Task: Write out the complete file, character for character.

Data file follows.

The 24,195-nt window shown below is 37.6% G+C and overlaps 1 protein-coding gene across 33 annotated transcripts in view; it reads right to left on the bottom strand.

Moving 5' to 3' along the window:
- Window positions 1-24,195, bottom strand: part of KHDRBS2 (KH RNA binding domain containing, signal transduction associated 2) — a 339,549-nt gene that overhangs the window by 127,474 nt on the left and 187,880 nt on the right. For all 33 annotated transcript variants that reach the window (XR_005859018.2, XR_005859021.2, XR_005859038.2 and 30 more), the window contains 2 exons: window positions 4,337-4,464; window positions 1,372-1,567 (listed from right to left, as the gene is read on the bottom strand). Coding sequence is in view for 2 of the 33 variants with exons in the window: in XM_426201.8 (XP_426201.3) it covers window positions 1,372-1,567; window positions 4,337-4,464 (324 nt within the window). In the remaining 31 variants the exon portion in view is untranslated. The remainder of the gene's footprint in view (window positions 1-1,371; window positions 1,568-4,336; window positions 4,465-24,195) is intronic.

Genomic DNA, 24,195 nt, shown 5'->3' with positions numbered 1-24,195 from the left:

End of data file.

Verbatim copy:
The 24,195-nt window shown below is 37.6% G+C and overlaps 1 protein-coding gene across 33 annotated transcripts in view; it reads right to left on the bottom strand.

Moving 5' to 3' along the window:
- Window positions 1-24,195, bottom strand: part of KHDRBS2 (KH RNA binding domain containing, signal transduction associated 2) — a 339,549-nt gene that overhangs the window by 127,474 nt on the left and 187,880 nt on the right. For all 33 annotated transcript variants that reach the window (XR_005859018.2, XR_005859021.2, XR_005859038.2 and 30 more), the window contains 2 exons: window positions 4,337-4,464; window positions 1,372-1,567 (listed from right to left, as the gene is read on the bottom strand). Coding sequence is in view for 2 of the 33 variants with exons in the window: in XM_426201.8 (XP_426201.3) it covers window positions 1,372-1,567; window positions 4,337-4,464 (324 nt within the window). In the remaining 31 variants the exon portion in view is untranslated. The remainder of the gene's footprint in view (window positions 1-1,371; window positions 1,568-4,336; window positions 4,465-24,195) is intronic.

Genomic DNA, 24,195 nt, shown 5'->3' with positions numbered 1-24,195 from the left: